"Chaikune" the people from the forest
For years I have been documenting the Shipibo-Conibo native people from the Peruvian Rainforest. On July 2017 they took me deep into the Rainforest to their place of origin, the Koman Kenia lake. There I had the chance to understand their imaginary even better. In this place I got to know the enchanted people, the true guardians of Nature.
Kene: the Shipibo-Conibo pattern

Kene, in the language of the Shipibo-Conibo people, means the drawing of your path. Before the Shipibos met the Incas and learn to use cotton to weave, they drew the Kene on their bodies. Hands, chest, face and feet, for a special and mysterious purpose. With it, they lived related to the forest. 
There are many books about the Kene, many people interested and hundreds of anthropologists that have interpreted and talk about it. But still, so little we know about the Kene. The Kene reveals their « cosmovision », the knowledge and the aesthetic. With more than 35 000 individuals, they represent the most popular tribe of the Peruvian rainforest.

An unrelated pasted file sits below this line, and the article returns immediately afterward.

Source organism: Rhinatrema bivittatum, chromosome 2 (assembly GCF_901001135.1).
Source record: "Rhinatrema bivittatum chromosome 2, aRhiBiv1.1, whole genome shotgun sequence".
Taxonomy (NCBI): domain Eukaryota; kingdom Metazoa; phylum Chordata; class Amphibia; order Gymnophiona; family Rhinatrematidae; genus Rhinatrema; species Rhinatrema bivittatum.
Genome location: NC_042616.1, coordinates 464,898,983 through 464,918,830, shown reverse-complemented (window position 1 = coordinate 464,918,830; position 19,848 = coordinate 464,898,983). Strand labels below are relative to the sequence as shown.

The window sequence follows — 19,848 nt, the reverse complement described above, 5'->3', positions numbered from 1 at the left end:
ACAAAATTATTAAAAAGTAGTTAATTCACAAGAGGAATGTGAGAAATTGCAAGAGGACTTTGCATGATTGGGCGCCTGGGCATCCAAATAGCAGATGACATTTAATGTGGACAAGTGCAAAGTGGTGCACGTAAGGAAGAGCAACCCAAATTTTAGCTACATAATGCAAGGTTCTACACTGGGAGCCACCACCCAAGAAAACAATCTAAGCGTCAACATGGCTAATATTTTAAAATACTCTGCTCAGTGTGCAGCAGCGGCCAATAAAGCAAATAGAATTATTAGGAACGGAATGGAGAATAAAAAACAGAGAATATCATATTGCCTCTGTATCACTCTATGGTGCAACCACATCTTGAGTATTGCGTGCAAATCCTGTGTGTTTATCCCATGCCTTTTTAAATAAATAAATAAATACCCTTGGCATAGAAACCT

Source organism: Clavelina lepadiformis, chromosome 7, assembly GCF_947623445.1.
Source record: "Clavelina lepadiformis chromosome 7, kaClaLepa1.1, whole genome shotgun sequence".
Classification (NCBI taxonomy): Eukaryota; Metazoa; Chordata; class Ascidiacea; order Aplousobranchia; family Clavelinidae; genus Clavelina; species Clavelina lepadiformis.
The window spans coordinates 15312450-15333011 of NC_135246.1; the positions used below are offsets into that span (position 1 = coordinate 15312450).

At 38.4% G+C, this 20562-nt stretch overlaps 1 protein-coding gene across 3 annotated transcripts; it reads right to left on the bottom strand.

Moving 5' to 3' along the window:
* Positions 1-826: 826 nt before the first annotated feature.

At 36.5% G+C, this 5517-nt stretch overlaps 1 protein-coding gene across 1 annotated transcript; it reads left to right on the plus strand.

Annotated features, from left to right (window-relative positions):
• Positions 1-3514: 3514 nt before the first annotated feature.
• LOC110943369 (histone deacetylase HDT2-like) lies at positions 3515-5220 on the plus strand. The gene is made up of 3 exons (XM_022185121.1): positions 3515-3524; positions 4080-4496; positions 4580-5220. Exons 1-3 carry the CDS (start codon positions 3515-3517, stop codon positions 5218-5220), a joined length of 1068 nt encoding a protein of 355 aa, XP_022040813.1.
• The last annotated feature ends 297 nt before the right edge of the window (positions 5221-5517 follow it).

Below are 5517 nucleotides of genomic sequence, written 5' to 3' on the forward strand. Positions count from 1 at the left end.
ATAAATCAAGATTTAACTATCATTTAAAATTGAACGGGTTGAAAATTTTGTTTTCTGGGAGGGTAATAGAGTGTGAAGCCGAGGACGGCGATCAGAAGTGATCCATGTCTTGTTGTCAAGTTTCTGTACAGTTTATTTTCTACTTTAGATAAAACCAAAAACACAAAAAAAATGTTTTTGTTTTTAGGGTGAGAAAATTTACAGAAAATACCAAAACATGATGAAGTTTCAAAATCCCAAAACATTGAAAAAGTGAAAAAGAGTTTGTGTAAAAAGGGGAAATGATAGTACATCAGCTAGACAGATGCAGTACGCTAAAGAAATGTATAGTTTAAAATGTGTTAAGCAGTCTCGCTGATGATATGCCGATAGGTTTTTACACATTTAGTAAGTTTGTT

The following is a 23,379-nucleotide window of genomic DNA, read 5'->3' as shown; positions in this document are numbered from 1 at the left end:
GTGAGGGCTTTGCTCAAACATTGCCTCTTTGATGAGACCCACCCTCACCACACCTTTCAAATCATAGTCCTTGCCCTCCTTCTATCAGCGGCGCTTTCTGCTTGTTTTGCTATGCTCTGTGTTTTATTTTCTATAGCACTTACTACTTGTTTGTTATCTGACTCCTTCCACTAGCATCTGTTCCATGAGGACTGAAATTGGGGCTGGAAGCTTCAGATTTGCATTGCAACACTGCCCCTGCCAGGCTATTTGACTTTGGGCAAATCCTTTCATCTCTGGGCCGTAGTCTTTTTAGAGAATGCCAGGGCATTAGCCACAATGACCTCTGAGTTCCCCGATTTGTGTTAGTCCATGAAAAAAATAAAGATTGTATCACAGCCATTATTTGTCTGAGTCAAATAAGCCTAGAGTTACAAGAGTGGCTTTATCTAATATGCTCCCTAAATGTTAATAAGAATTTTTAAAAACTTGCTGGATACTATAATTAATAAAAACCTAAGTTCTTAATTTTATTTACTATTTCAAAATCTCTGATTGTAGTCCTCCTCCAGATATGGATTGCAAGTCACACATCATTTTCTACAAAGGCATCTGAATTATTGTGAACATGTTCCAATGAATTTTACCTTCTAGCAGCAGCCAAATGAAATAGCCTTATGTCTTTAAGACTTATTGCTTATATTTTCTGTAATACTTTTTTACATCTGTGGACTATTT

The art of the Kene traditionally belongs to women. It is not about drawings portraying landscapes, animals or people. The geometrics lines of the Kene first originate in the world of the mind by showing themselves through visions or dreams before appearing to the physical world.
The elders say the Kene is the musical drawing of your path. Each one is unique. All the drawings take root from the spots that are present on the snakes’ skin called Ronin, the anaconda and guardian of the water. Ronin is the major figure of their « cosmovision » .
Ani-Xeati : the Shipibo-Conibo culture celebration

The "Ani Xeati" took place on the 2, 3 & 4 of November 2017 at the Caco-Macaya community in the Peruvian Rainforest. 
This is a traditional indigenous reunion from the Shipibo-Conibo people, organized for the first time in more than 10 years. 
They reunited to share their dances and music with a huge drum made of a tree trunk. There was also the traditional "masato" a drink made of manioc, served on beautiful pottery. The art of Kené was aso exhibited on their skins and clothes. 
The common will is to put the Shipibo Elders together to preserve memory and to transmite to the next generations.
Portraits
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